As for abusive fans, it should be bordering on the obvious that there are allot of willfully stupid, rude and downright offensive people out there, and the internet has allowed them to creep out the woodwork in a cloak of anonymity that gives them the freedom to be more offensive then ever before in history, after all say the wrong thing to wrong person in the past and they'd punch you, it encouraged people to at least have some semblance of public decorum, not so with the internet, frankly the average fan could live with the developer not being on twitter and facebook all the time, if your personality is not one that can live with such abuse, as some people will hurl then avoid them comes to mind.

Edited 1 times. Last edit by Alexander McConnell on 31st July 2013 9:38pm

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Matthew Cross Media Team Leader, holdtheline.com8 years ago
There is a balancing act that needs to be done. As Ken states it really does depend on the individual. While I agree, it is unfortunate that the signal to noise ratio from gamers online can tend to be disproportionate(good constructive feedback vs the rate of insane ones.) On the same note with it depending on the individual. it really is unfortunately up to the individual to determine what is good constructive feedback and what is just noise. Gamers/Consumers also have a responsibility to be clear concise in their feedback, but also must learn to be civil when giving it. So to myself it would seem to be an issue on both sides. However, death threats and the like are something that any logical sane gamer should definitely not be condoning in anyway shape or form. That is something that we as an industry need to change from gamers to developers to game media personalities. We all have a responsibility in the type of atmosphere we create in the community that is the video game industry,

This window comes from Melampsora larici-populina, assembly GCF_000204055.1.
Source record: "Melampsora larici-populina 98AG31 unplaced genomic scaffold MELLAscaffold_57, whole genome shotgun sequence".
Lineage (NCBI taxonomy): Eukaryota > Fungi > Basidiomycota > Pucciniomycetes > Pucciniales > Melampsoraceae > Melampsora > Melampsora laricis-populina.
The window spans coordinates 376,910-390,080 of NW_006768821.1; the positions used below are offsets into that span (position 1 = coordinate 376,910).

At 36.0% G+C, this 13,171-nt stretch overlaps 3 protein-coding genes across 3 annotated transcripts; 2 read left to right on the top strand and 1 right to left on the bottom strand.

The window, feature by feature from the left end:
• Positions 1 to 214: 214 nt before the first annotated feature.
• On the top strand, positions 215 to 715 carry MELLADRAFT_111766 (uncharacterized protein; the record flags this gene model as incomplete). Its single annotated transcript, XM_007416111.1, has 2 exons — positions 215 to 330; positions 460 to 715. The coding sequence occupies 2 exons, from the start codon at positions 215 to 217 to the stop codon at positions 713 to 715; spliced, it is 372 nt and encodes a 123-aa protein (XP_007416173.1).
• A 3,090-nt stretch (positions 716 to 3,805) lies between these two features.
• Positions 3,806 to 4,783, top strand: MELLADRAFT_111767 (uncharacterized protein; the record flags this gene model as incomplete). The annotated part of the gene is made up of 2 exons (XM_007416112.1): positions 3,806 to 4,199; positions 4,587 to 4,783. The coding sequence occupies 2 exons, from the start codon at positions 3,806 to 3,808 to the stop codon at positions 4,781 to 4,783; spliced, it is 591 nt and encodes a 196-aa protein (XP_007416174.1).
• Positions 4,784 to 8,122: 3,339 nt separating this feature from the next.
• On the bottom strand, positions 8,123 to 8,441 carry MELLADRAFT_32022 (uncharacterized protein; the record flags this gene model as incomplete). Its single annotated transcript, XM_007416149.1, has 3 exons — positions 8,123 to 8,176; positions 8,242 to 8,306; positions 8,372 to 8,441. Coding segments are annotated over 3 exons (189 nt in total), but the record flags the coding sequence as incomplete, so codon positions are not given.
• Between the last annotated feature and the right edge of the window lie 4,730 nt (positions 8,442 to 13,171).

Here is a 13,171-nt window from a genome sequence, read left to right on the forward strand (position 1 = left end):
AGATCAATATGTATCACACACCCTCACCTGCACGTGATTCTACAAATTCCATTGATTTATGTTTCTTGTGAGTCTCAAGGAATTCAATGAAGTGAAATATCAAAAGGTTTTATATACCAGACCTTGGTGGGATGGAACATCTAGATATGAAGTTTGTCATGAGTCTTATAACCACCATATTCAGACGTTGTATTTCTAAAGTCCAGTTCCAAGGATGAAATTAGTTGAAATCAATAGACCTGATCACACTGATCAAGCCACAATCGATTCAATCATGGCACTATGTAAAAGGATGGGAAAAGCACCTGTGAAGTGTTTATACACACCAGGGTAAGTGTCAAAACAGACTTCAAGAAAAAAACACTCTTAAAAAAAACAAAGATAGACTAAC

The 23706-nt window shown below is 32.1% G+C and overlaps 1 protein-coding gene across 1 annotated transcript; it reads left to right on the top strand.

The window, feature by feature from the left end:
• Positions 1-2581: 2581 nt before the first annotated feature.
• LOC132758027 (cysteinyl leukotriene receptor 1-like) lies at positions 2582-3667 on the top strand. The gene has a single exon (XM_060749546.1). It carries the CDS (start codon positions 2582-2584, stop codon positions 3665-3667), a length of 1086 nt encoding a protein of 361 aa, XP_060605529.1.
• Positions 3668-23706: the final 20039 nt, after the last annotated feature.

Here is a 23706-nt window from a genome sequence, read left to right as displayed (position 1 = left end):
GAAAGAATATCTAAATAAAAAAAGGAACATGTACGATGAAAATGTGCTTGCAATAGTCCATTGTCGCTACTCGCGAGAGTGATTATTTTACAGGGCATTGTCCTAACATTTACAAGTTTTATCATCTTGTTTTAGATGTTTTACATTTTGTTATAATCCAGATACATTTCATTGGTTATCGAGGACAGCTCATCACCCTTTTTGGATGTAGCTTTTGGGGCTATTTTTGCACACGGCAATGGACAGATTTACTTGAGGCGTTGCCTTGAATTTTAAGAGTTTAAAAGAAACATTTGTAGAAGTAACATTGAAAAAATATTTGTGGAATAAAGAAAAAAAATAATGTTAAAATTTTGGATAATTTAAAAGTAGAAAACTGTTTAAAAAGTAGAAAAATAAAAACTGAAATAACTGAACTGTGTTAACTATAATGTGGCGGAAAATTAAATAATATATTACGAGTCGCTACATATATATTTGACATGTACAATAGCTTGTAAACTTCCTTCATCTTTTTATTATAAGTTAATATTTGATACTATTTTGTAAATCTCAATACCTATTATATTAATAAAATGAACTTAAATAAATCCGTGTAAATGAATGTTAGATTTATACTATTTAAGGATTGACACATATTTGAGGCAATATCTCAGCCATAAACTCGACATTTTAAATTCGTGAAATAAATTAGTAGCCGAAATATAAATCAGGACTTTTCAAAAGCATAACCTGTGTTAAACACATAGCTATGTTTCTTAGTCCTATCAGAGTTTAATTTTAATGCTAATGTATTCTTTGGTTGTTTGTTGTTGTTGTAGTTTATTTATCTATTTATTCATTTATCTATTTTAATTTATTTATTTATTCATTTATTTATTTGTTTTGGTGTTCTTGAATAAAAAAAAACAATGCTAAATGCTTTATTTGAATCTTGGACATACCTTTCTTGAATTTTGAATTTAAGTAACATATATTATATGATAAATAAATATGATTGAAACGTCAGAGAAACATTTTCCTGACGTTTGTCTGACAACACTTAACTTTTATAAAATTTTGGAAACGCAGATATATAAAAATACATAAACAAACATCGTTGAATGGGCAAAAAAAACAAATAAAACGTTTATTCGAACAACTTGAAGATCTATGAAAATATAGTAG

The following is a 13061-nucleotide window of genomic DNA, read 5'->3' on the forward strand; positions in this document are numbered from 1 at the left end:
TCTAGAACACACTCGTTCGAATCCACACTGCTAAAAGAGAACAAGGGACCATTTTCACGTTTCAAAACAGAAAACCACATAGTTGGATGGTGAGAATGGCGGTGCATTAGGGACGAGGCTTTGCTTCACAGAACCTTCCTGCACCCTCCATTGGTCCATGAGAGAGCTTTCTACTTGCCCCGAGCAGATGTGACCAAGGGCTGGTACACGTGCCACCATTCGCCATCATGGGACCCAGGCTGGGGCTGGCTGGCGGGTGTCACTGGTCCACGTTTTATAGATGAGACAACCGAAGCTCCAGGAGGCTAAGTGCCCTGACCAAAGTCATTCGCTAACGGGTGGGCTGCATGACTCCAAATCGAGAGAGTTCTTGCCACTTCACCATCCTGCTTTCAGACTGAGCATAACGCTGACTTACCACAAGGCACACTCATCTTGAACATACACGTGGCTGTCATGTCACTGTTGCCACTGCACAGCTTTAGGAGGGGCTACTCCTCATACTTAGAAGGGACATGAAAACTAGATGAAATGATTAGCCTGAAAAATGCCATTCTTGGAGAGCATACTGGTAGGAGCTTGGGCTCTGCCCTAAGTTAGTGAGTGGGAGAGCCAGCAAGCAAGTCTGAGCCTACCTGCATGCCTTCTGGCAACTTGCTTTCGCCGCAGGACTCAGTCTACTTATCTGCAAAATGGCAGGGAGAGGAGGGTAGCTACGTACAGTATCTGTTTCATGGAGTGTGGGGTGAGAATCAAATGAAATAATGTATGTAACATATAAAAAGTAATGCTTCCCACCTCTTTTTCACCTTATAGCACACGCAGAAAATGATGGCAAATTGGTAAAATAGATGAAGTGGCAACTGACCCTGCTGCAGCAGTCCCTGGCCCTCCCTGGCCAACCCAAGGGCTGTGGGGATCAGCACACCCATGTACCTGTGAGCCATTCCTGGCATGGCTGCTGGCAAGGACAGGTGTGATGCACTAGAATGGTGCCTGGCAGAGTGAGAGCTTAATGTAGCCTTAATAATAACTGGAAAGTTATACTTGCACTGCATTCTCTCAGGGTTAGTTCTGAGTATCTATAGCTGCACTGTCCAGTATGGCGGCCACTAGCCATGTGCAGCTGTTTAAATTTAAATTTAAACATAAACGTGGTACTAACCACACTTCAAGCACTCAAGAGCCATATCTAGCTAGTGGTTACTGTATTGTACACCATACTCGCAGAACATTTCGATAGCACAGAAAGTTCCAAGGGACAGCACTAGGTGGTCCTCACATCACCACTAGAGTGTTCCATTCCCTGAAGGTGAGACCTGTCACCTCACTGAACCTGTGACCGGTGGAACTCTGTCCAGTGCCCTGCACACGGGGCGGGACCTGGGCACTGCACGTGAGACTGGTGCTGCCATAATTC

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Roland Austinat roland austinat media productions|consulting, IDG, Computec, Spiegel Online8 years ago
If somebody has a problem with forums and twitter, the best thing to do ist not to tweet, not to read tweets from fans and not to read or post in forums. If you look at the public opinion and try to be part of the discourse by engaging in public discussions, you can't complain, if it hurts you to read something.
So you are condoning that people behave like assholes in forums and put out death threats to developers? Your recipe for that is that they should just not read the comments? Not sure whether you are joking or not.